A clean energy future will require innovation and creativity, including an increase in investment in high-efficiency energy solutions. But once we eliminate the kinks — and the misconceptions — it is a bright future.
As we increase the percentage of electricity generated from renewables, one of the concerns is intermittency and the need to meet peak demand that can — and often does — occur at the same time renewables are not generating (or not generating as much). In fact, this fear is the basis for half-baked claims (including from people in prominent positions) fueling the fear that there will not be power when it is needed.
One of the things I remember being amazed by when I lived in Germany as a teenager was the funicular railways — all that was needed was a water supply and a slope. Passenger cars are joined by a steel cable that runs over pulleys at either end and underneath the cars. The cars travel up and down on a single track, which separates where they pass each other in the middle. The cars are loaded and then water from a nearby source is added to a ballast tank on the upper car until it weighs enough to have the force of gravity pull the lower car upwards. When the cars reach their destinations, the lower one can be drained and the upper one filled. Some pump the water up, but the real genius is using only the water, diverted from a nearby stream or river to power the system.
What does this have to do with renewables?
We can move the discussion about renewably generated electricity (and concerns about the intermittent nature of some of those sources) to one beyond batteries and the need for the component metals and ‘end of life’ questions, and start talking about energy storage. The fact is that if we start thinking of energy in all its forms — both potential and kinetic — there are other ways that we can harness one to help provide the other.
This helps advance the growth of renewables because when wind and solar (or, in fact, any sources) are producing more power than is needed, it can be saved for those times when demand outstrips supply.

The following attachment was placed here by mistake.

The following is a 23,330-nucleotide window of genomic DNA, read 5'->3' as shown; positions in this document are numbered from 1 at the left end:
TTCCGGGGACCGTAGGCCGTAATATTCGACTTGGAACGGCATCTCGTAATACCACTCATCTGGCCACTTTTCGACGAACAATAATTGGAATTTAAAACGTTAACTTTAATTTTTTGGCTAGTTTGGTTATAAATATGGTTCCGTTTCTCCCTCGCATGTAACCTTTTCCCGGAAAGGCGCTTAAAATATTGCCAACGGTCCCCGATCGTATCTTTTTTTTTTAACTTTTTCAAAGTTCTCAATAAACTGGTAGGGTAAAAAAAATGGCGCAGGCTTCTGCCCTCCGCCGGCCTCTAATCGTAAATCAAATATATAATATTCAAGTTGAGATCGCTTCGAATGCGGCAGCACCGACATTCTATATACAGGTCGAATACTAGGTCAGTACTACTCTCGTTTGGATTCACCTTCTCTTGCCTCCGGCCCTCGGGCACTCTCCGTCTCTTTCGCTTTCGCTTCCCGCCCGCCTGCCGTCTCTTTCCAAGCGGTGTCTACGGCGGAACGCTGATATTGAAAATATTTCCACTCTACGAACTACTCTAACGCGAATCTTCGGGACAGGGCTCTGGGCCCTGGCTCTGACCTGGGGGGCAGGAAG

One of the issues is the ability to come online quickly, when generation dips or when demand soars. That’s one of the advantages of natural-gas fired power plants — they ramp up quickly to meet capacity demand. Natural gas has long played this "peaker" role in US power generation and will continue to do so. This can happen as hybrid solutions at the individual power plant level, it can happen on the demand side of the grid, or we can continue the current trend of adding traditional natural gas generation to the grid.
Similar to my train example, pumped storage plants harness the power of water, by using two reservoirs at different altitudes. When electricity is being generated, some is used to pump water from the lower to the upper storage area. When power is needed, the water is released; through turbines, generating power as any other hydroelectric plant. This is not a new or radical concept; in fact, Duke Energy’s Jocassee Hydroelection Station came online in 1975. The Blenheim-Gilboa Pumped Storage Power Project, about 60 miles from Albany, uses hydroelectric technology and two large reservoirs at different altitudes to generate up to 1.16M kilowatts of electricity. A similar concept is using compressed air, which requires a large cavern or storage space.
Another promising technology, Vandium Flow batteries, last for more than 20 years, discharge 100 percent of the stored energy and can be used seemingly over an unlimited number of cycles. They require Vandium, which can exist as several ions of different charges in solution. V-flow batteries use the multiple valence states of vanadium to store and release charges.
In short, the clean energy future is one that will require innovation and creativity, including an increase in investment in high-efficiency energy solutions. But make no mistake, once we eliminate the kinks — and the misconceptions — it is a bright future.